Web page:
National Conference chief Farooq Abdullah on Friday backed Congress president Rahul Gandhi’s credentials as prospective Prime Minister, a tricky subject many in the Opposition camp have so far preferred to avoid.
The former Jammu and Kashmir chief minister, here for a Bharat Chamber of Commerce event, said the recent state election results had shown that Rahul had broken out of the “Pappu” stereotype the BJP had created for him.
“Rahul Gandhi has proven his mettle in three states (Madhya Pradesh, Chhattisgarh and Rajasthan) and is no longer a Pappu,” the 81-year-old said when he was asked at an interactive session if Rahul would make a good Prime Minister. “Give the youth a chance, and then let the people decide what they want,” he added.
Farooq also referred to how Indian political history often threw up surprise leaders.
“Who would have thought Rajiv Gandhi, the pilot, would bring economic liberalisation to licence-raj India? Who would have thought that my son (Omar Abdullah) could be chief minister?” he asked.
On Sunday, DMK chief M.K. Stalin had become the first Opposition leader to unequivocally back Rahul as the prime ministerial candidate. His comments were apparently not well received by all the Opposition parties, particularly the Trinamul Congress.
Samajwadi Party chief Akhilesh Yadav said on Tuesday that Stalin’s views did not necessarily reflect those of every party that could be part of an Opposition alliance during the general election.
Shortly after endorsing Rahul’s candidature, Abdullah met Bengal chief minister Mamata Banerjee at Nabanna. “I came here to meet my sister (Mamata),” he said at the end of the 30-minute meeting, Mamata by his side. “We need to increase our strength, the strength we will use to defeat the BJP across the country.”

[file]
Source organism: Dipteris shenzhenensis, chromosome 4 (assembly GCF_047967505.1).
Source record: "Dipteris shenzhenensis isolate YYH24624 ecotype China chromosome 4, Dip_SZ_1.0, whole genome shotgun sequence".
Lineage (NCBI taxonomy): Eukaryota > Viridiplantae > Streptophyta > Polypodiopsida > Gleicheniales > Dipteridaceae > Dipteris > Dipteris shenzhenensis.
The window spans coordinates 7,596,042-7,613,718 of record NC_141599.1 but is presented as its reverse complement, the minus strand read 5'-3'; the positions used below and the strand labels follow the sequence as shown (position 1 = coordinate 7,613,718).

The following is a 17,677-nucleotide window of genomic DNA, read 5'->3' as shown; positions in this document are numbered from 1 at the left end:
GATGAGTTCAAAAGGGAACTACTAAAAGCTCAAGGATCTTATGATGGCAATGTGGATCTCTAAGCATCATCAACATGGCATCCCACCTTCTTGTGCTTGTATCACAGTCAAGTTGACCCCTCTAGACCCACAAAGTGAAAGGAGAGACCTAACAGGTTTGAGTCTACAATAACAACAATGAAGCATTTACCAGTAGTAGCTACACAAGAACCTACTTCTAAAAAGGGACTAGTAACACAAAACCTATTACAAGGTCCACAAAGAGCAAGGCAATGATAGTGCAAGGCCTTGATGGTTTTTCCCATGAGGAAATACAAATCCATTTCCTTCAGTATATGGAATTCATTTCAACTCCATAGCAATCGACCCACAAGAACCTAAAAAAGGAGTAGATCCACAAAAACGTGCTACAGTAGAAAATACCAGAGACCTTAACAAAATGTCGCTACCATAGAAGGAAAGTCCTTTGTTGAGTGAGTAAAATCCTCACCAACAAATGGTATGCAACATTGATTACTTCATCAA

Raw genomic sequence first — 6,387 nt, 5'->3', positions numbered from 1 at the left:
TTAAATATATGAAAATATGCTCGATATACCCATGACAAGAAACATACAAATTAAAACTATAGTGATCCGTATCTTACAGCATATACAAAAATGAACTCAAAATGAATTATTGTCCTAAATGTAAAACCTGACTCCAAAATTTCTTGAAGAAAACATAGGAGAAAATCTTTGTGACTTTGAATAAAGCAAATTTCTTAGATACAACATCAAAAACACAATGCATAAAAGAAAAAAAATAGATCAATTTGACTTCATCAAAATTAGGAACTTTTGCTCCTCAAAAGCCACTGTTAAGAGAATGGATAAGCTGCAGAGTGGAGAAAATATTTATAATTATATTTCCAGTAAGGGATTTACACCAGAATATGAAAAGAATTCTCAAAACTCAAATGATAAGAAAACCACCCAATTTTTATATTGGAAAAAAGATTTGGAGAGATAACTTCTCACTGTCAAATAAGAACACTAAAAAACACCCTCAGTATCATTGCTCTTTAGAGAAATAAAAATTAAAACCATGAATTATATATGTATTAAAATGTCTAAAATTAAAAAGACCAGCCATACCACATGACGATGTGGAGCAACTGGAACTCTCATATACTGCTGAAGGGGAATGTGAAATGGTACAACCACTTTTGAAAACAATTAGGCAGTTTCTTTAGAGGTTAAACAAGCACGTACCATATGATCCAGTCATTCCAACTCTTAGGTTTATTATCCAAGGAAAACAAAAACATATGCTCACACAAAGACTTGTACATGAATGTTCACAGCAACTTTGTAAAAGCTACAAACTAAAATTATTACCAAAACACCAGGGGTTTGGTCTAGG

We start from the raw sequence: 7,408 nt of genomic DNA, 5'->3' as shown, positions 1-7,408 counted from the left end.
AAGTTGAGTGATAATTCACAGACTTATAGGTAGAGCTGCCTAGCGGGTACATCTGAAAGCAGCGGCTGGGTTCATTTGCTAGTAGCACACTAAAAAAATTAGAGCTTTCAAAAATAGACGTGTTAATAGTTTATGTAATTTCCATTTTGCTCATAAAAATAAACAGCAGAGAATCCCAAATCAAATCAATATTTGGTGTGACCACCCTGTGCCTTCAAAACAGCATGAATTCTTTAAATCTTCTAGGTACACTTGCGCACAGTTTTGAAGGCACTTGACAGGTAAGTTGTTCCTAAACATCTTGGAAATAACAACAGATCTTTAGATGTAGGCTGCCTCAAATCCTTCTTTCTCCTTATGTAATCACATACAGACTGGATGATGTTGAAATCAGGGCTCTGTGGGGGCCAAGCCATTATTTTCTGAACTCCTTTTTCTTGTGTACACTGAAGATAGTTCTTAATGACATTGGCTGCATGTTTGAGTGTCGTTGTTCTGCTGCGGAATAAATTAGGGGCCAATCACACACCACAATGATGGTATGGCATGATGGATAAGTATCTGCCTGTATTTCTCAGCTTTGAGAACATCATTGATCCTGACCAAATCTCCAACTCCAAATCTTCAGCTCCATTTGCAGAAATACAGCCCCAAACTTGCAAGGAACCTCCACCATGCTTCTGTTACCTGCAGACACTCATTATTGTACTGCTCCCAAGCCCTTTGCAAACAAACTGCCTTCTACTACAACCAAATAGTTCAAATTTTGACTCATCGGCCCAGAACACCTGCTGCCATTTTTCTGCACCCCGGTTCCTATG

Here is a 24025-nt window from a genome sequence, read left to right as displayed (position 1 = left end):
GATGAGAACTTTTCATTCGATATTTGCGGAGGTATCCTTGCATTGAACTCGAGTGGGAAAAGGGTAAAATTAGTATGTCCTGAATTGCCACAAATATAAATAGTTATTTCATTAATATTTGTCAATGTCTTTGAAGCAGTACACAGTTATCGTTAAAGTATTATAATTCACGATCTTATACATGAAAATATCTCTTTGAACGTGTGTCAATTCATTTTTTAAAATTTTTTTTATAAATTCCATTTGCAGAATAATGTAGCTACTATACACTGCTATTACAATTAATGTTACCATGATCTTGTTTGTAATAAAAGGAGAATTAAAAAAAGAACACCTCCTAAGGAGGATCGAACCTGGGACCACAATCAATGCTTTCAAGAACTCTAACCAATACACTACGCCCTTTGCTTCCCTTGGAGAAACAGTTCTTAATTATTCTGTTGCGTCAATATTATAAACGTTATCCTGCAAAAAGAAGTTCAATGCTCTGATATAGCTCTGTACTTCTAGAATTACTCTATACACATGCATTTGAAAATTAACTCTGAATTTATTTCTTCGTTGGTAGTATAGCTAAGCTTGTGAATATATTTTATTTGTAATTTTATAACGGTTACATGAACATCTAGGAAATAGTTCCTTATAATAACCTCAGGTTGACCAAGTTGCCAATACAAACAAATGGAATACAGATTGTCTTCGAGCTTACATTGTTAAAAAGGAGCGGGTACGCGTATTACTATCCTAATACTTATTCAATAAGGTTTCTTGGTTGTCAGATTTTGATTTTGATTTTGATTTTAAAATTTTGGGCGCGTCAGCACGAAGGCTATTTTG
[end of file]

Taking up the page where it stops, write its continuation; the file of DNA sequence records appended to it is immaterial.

Farooq said the country was “like a house on fire” under BJP rule. “Look at me — I can’t even move around freely in my own country. These troops have to follow me everywhere I go. Look at what the actor (Naseeruddin Shah) said yesterday, and he is completely right,” he said.
On Thursday, Shah had cited the “spread” of the “poison” of communalism in the country and said he feared for his children because they had no religion.
Farooq said: “The BJP did nothing for four years and is stoking communal flames right now to make idiots out of you before the elections. Mark my words: if we stop creating this disharmony among ourselves, Pakistan cannot touch us.”
Asked about his predictions for the 2019 Lok Sabha elections, he joked that he was not a seer but hoped the Opposition would win.
The National Conference had intermittently been a Congress ally at the state level for decades before becoming a national ally of the BJP during Atal Bihari Vajpayee’s term as Prime Minister. It again formed a state-level coalition with the Congress in 2008 but walked out in 2014.
The party is expected to be part of an anti-BJP alliance during next year’s general election, possibly side by side with arch-rival PDP.